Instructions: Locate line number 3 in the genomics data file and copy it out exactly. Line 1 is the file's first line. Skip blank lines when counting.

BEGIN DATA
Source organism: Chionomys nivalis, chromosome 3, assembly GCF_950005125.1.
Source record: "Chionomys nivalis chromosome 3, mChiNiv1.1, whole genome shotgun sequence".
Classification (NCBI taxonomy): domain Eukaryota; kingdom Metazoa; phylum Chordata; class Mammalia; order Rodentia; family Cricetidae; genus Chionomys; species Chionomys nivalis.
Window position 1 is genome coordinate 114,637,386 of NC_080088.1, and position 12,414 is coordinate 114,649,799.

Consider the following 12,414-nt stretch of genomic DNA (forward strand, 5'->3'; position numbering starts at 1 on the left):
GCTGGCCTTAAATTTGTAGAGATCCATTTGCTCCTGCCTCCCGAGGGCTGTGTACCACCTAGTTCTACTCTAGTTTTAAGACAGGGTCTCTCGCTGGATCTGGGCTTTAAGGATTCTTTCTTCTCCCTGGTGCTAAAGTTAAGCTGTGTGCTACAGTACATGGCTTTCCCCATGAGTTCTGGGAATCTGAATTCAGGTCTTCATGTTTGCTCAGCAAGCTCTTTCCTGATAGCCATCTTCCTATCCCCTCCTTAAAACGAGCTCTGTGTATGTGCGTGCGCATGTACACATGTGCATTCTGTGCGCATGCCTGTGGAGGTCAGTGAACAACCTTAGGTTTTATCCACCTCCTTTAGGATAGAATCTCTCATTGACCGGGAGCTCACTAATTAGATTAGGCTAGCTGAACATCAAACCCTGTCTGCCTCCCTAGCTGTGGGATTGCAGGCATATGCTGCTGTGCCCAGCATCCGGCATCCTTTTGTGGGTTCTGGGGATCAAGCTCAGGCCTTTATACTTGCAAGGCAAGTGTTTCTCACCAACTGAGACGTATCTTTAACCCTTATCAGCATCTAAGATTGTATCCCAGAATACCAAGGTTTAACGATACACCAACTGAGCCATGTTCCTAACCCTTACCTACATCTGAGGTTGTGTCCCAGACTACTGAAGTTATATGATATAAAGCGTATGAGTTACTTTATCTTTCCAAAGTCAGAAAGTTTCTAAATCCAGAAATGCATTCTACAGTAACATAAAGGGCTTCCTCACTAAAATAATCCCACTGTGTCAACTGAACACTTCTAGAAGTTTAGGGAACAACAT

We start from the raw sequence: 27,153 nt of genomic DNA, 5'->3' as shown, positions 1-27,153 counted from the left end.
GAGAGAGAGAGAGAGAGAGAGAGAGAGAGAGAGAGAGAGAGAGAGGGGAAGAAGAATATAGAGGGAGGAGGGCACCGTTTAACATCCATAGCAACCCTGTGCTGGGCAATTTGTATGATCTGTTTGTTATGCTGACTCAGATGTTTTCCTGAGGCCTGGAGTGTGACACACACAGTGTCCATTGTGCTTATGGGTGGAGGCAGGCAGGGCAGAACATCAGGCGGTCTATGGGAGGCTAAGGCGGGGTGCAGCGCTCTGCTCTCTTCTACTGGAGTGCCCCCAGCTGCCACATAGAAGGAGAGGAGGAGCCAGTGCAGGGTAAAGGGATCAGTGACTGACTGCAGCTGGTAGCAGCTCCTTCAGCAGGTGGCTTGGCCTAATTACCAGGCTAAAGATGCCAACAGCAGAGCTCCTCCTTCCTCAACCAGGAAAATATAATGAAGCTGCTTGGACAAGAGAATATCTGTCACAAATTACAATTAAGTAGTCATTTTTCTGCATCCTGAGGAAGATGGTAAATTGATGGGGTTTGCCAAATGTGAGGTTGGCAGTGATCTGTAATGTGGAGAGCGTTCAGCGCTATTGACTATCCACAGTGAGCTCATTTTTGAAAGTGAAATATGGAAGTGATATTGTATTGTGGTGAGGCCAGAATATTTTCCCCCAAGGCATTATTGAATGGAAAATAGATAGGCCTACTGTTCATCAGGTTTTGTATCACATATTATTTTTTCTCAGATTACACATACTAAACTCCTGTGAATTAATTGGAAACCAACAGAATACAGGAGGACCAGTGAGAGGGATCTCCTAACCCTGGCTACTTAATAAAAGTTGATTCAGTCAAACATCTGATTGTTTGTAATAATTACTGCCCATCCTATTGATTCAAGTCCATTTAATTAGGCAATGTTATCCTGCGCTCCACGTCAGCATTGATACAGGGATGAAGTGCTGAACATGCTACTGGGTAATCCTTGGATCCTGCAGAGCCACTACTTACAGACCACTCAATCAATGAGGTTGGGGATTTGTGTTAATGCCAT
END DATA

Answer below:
Classification (NCBI taxonomy): domain Eukaryota; kingdom Metazoa; phylum Chordata; class Mammalia; order Rodentia; family Cricetidae; genus Chionomys; species Chionomys nivalis.